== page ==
UCL News


UCL delivers Shrouds of the Somme Schools' project to mark WW1

6 November 2018

Hundreds of children are benefiting from an immersive First World War education programme developed by UCL as part of the Shrouds of Somme project.

WW1 shrouds

The Shrouds of Somme project stems from artist Rob Heard who has spent the past five years hand-making more than 72,000 small shrouded figures, each one representing one of the men killed in the bloodiest battle in British military history whose bodies were never recovered. It is one of the major centrepieces of commemorations taking place at the Queen Elizabeth Olympic Park in November. 

To mark this important period in history, UCL Special Collections has delivered 18 educational workshops since September to schools in the neighbouring Olympic Park boroughs (Tower Hamlets, Hackney, Waltham Forest and Newham). A further 23 workshops are planned to take place, including some run by the Commonwealth War Graves Commission at the new Bobby Moore Academy located within the park. 

These workshops, developed in partnership with the UCL Institute of Education's First World War Centenary Battlefield Tours Programme, combine historical enquiry with poetry, creative writing and the use of primary resources from UCL Special Collections to investigate the Battle of the Somme; what it was and how and why we remember it. 

The resources include self-guided teaching material for visiting groups and a free-online teaching resource, to complement its workshops and introductory sessions for Primary and Secondary school classes.

On Thursday 8 November, each of the shrouds will be laid out at the Queen Elizabeth Olympic Park as a graphic reminder of the scale of sacrifice made in the Great War. Many of the schools that participated in the educational workshops will be present on the day, in what is expected to be an unforgettable way of marking the historic landmark of 100 years since the end of the First World War.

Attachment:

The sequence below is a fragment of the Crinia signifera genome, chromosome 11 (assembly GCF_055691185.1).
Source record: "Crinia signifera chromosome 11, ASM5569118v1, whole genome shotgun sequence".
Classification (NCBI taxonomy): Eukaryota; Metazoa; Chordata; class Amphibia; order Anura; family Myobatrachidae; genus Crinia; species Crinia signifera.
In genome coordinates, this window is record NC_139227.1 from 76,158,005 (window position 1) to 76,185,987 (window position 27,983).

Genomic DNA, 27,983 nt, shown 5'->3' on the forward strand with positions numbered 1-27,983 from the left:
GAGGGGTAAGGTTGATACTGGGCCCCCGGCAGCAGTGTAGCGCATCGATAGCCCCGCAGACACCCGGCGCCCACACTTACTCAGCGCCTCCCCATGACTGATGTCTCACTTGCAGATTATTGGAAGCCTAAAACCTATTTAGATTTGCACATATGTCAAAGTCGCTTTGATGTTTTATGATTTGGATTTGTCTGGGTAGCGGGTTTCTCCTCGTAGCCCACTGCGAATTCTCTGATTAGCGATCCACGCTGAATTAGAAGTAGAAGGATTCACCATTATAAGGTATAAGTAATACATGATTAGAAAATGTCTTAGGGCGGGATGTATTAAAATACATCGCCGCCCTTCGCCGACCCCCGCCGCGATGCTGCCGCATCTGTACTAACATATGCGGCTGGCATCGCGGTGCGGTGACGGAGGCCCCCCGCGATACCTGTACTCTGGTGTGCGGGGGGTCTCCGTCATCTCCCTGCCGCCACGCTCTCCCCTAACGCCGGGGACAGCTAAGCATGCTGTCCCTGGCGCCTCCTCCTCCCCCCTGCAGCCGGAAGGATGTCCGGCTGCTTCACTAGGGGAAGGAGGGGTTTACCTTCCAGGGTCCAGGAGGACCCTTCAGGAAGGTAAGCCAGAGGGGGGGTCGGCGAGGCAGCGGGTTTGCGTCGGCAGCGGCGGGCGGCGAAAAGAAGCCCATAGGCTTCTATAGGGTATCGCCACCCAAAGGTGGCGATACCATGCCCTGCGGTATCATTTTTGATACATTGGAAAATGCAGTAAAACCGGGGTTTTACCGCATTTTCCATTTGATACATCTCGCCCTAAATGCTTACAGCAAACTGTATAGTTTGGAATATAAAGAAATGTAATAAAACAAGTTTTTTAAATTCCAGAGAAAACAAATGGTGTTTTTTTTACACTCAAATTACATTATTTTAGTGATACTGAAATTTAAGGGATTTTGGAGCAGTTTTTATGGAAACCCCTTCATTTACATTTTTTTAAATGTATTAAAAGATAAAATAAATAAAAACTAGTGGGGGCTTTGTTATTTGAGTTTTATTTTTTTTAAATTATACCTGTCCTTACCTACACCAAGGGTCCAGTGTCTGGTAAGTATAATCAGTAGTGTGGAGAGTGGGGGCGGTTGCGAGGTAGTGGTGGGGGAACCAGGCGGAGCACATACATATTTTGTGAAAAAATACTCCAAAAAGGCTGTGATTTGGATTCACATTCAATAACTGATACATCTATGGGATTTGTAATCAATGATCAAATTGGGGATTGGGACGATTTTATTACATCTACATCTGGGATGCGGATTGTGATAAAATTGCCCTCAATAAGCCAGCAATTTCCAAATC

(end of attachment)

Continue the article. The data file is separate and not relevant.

Vicky Price, Education Co-ordinator (UCL Special Collections), said: "You can teach the details but one thing that's almost impossible to do is help children to understand the scale of the sacrifices made during the First World War. Visiting the site of the Shrouds helps bring this message home.

"The Shrouds of the Somme presents schools with an invaluable opportunity to engage with the history of the First World War around this year's important Armistice Day; it is a unique representation of one artist's efforts to memorialise the many thousands of soldiers lost in action at one particularly devastating battle.

"The First World War is an immense topic to teach to young people, and providing the right stimulus and environment to allow pupils to develop their own emotional and intellectual response is a real challenge.  Learning about the artist Rob Heard's journey to creating this installation, using our online resources, visiting the installation and participating in workshops and discussions are all excellent ways for pupils to make a meaningful connection between the Armistice tradition and the magnitude of the First World War."



Media contact

Natasha Downes

tel: +44 20 3108 3844

E: n.downes [at] ucl.ac.uk